Creating value for our communities.
Helicat operations are truly unique. Our use of Crown land to provide a dramatic product draws considerable engagement from stakeholders and the public. Sharing the landscape with others is our responsibility. We need to maintain relationships with stakeholders and communities to ensure welcome access to the landscape in which we operate.
The vision for social and community value is to demonstrate the dedication and importance of helicat operations to communities by supporting relationships with stakeholders, organizations and economies, ensuring the personal well-being of staff and clients, and building positive connections between people and the natural environment.
Defining social sustainability.
Put simply, social sustainability relates to the issues that directly impact people. It pertains to the priorities, values and concerns of individuals, such as personal safety and well-being, but also of communities and social institutions, such as economic development, cultural integrity and governance. This network of social interactions plays an important role in relation to the greater picture of economic and environmental sustainability – to the degree that social conditions are necessary to support ecological sustainability.
“Social sustainability is about identifying and managing business impacts, both positive and negative, on people. The quality of a company’s relationships and engagement with its stakeholders is critical. Directly or indirectly, companies affect what happens to employees, workers in the value chain, customers and local communities, and it is important to manage impacts proactively. Businesses’ social license to operate depends greatly on their social sustainability efforts.”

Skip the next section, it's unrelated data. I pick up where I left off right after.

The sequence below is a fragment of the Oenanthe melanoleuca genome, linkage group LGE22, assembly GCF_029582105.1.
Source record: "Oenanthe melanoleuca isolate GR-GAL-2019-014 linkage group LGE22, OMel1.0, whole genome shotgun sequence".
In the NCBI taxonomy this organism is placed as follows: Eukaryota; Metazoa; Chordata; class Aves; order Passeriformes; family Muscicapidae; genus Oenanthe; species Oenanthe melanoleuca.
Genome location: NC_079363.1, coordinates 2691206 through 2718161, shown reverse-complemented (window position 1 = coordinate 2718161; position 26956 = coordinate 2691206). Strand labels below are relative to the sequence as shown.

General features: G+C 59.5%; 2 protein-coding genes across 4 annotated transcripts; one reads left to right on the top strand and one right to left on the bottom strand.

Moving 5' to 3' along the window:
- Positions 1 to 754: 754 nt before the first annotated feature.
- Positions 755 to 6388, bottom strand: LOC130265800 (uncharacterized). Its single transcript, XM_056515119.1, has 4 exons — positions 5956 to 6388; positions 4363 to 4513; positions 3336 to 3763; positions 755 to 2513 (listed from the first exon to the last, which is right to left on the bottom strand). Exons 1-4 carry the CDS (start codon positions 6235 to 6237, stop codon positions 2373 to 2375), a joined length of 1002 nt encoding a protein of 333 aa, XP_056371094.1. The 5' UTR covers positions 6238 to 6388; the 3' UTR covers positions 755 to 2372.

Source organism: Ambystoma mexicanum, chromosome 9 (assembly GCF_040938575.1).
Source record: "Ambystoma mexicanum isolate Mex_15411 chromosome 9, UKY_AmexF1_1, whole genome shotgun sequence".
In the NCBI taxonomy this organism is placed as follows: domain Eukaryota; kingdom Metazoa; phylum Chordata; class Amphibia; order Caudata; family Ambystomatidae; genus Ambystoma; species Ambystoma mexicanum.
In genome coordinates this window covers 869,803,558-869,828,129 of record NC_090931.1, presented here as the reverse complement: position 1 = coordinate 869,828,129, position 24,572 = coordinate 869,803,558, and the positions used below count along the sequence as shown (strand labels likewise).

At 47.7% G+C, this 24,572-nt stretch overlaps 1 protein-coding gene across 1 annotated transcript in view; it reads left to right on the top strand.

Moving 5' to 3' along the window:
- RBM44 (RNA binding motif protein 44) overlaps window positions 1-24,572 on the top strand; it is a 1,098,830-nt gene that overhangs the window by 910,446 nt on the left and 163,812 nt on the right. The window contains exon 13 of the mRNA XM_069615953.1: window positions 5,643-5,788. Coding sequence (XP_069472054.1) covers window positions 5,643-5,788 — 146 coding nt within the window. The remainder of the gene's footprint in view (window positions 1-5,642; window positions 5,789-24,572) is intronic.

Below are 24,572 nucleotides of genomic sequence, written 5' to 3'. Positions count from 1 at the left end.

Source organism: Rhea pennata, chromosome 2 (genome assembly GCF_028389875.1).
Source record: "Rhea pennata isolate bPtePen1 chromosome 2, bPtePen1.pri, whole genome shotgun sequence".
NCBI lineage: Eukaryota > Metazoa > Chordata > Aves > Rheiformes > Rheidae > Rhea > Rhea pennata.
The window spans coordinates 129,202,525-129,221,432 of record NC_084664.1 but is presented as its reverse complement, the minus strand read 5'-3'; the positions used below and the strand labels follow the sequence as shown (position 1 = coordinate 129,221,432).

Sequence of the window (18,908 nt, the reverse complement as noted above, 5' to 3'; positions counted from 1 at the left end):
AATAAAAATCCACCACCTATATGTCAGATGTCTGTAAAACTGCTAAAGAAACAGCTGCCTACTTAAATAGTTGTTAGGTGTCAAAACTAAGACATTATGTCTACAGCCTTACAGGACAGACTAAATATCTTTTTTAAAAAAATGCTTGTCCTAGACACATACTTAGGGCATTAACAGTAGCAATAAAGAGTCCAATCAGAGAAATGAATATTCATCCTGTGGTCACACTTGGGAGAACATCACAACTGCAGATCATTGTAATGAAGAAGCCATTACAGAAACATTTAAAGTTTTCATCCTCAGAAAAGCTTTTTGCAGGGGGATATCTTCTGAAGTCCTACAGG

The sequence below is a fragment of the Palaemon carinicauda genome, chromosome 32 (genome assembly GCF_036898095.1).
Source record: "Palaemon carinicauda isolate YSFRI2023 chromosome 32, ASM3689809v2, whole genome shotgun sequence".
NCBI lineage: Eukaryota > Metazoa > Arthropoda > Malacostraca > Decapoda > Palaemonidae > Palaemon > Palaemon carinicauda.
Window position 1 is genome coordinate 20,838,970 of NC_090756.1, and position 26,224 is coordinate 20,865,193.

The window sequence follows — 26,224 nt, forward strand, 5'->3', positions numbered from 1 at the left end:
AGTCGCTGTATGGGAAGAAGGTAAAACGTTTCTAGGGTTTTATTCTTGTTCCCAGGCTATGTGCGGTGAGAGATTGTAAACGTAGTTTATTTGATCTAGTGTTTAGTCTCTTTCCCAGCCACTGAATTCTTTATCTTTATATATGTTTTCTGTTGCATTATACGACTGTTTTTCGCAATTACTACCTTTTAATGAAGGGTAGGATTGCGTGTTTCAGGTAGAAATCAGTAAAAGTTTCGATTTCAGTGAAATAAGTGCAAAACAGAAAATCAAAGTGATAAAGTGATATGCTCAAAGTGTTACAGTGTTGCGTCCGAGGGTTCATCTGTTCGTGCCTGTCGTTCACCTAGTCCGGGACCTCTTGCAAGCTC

Maintaining a social license to operate.
Social License to Operate (SLO) can be defined as “broad sentiments of stakeholders towards an activity and/or operation…it is often tied to an operation’s legitimacy”. Approaches to SLO emphasize a collaborative process that is based on the comprehension of local socio-cultural values. “In order to establish a collaborative SLO, host communities and developers are obliged to work through processes of listening, understanding each other’s concerns and interests, and reaching compromise.” — Harvey & Bice, 2014
SLO can better be understood as a continuous process of “working directly with project-affected stakeholders to achieve accommodation and agreement on issues that are of priority in the local context”. — Harvey & Bice, 2014. By working together with stakeholders and considering the greater business impacts on them, helicat operations can build and maintain support for their business.